The issue of immigration is important for voters in California but homelessness and the provision of affordable housing rank even higher, according to a study by the Public Policy Institute of California.
When the Los Angeles Times asked Californians to pick the number one priority for the next president from four key issues, nearly half chose something else entirely – climate change.
Al Huck agrees with that.
He works in high-tech medical care and lives in Simi Valley, a leafy city to the north-west of LA best known as the final resting place of Republican President Ronald Reagan.
“Climate change is huge,” he says. “We have all these wildfires out here in California… huge fires.”
According to records dating back to 1932, California has experienced the vast majority of its deadliest, largest and most destructive wildfires in the past 20 years.
The factors behind the increase are complex but scientists say human activity has “significantly enhanced wildﬁre activity in California“.
“I don’t think we’re going to be able to exist much longer if if we keep going on this route,” says Mr Huck.
He thinks Mike Bloomberg, the former mayor of New York and billionaire founder of the media and financial data company which bears his name, is best placed to tackle this existential challenge, and to beat Mr Trump, whom Mr Huck regards as “a criminal”.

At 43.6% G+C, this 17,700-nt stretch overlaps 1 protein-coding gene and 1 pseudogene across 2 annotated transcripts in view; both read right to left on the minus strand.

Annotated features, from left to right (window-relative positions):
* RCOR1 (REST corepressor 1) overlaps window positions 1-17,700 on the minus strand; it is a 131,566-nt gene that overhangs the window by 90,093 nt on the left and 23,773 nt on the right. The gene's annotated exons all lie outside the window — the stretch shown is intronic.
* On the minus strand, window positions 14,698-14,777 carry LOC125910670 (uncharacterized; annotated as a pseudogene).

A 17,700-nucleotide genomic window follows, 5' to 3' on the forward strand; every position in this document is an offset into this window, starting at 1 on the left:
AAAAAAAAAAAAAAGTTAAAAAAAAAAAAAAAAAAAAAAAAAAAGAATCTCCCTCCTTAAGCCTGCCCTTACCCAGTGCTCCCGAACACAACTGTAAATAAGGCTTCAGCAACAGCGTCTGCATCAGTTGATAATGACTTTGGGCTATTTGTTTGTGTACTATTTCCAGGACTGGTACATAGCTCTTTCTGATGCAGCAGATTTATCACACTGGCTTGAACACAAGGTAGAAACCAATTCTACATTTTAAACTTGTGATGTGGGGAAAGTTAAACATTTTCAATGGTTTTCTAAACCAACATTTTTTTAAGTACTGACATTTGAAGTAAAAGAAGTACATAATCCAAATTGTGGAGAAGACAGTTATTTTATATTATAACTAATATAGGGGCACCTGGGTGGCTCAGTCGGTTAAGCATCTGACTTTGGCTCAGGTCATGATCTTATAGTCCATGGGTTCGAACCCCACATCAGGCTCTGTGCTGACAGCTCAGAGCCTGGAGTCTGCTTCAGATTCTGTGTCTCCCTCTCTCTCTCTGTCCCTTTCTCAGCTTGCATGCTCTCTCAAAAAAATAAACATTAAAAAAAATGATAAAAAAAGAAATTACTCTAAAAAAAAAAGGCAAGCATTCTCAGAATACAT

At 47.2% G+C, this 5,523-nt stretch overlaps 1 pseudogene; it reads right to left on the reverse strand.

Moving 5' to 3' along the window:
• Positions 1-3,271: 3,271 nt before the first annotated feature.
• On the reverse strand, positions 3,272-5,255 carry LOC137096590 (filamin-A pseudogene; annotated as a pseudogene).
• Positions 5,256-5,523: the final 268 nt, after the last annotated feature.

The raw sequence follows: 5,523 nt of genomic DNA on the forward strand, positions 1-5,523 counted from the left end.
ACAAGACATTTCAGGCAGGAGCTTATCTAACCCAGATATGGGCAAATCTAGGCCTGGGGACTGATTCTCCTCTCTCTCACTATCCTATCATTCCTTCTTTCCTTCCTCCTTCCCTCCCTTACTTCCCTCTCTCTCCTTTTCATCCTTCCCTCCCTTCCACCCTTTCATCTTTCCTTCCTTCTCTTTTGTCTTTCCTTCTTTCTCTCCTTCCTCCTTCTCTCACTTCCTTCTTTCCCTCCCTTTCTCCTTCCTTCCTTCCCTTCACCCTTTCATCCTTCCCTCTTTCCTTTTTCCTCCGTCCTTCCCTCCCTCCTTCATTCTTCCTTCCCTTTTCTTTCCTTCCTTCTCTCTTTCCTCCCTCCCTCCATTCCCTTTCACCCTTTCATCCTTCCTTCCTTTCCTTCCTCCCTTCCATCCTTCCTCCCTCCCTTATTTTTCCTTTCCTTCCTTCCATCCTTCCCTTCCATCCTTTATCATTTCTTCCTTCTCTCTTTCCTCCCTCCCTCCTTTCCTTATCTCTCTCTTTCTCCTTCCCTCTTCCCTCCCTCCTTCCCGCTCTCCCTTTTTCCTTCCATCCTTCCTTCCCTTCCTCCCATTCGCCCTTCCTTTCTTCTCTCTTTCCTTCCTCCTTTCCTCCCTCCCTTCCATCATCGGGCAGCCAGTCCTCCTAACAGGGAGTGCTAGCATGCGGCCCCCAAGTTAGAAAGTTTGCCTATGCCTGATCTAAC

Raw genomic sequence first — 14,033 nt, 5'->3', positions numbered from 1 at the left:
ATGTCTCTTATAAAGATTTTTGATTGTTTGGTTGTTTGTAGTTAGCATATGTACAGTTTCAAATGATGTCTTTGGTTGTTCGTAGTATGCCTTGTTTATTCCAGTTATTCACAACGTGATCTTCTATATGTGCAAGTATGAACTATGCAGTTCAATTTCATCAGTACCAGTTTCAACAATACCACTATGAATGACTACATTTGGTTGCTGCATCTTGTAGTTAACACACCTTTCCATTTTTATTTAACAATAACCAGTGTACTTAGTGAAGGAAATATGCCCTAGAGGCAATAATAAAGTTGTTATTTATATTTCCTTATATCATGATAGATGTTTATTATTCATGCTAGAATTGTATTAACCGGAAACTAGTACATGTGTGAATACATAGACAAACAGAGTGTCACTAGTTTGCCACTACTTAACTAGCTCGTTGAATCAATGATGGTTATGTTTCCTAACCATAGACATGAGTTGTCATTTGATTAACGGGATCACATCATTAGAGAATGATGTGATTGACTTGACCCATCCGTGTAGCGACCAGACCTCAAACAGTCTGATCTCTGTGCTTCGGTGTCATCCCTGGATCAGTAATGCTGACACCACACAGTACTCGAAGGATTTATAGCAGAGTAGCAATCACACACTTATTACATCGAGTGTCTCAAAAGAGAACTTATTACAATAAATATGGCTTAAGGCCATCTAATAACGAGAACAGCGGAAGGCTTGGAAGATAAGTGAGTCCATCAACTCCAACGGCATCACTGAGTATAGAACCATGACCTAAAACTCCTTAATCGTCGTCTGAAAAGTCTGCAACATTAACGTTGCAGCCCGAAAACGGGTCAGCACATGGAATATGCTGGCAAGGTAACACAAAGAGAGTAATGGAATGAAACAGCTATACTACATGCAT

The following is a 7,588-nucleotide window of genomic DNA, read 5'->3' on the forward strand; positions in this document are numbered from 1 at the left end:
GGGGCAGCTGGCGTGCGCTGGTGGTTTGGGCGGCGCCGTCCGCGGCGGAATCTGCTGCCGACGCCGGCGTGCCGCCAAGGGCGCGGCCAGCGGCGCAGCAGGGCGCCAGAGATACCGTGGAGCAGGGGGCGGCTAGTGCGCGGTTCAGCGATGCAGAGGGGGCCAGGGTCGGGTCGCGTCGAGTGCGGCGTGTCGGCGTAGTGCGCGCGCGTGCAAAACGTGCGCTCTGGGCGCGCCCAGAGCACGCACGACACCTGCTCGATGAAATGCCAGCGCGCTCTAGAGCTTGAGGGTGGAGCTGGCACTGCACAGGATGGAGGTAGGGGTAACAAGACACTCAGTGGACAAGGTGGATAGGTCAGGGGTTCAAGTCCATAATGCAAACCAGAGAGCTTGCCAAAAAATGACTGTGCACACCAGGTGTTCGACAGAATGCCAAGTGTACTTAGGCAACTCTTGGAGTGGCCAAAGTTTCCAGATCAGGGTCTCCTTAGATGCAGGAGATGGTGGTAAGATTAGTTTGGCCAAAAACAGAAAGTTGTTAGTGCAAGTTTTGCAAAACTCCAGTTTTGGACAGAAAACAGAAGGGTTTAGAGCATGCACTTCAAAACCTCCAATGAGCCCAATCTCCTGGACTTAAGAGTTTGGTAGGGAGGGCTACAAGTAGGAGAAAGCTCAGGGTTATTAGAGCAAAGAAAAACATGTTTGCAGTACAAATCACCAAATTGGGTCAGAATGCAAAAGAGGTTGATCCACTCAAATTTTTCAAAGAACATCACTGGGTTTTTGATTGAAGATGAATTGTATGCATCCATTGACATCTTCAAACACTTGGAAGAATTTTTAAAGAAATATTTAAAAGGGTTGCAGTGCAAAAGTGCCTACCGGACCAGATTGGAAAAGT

Mr Bloomberg “knows how to get things done and he also knows how to lead,” he says.
The second priority for voters in the LA Times poll was healthcare reform, which for Ebony Lamkin is a matter of life and death.
She suffers from severe Crohn’s disease, which requires repeated hospital stays and expensive medication – one treatment alone costs $20,000 a month, she says – leaving her dependent on Medicare, a health insurance programme administered by the federal government.
“Without it, I won’t survive,” she says, bluntly.
In the past few years Ms Lamkin has been resuscitated three times and has needed three blood transfusions.
She says that changes made under the Trump administration meant she had to stop chemotherapy for six months when the government withdrew her funding, leaving her unable to afford the drug alone.
“My health deteriorated,” she says. “It just went down, down, down.”
She is back on the medication now but remains worried about the future and is uncertain about which presidential candidate would best protect her.
Ms Lamkin sings in the Voices of Destiny Choir, which rehearses at the Greater Zion Church in the LA suburb of Compton, a predominantly African-American district.
For her fellow performer, postal worker James Moore Jr, the biggest issue in this election is “social justice” and specifically the treatment of black Americans at the hands of the police.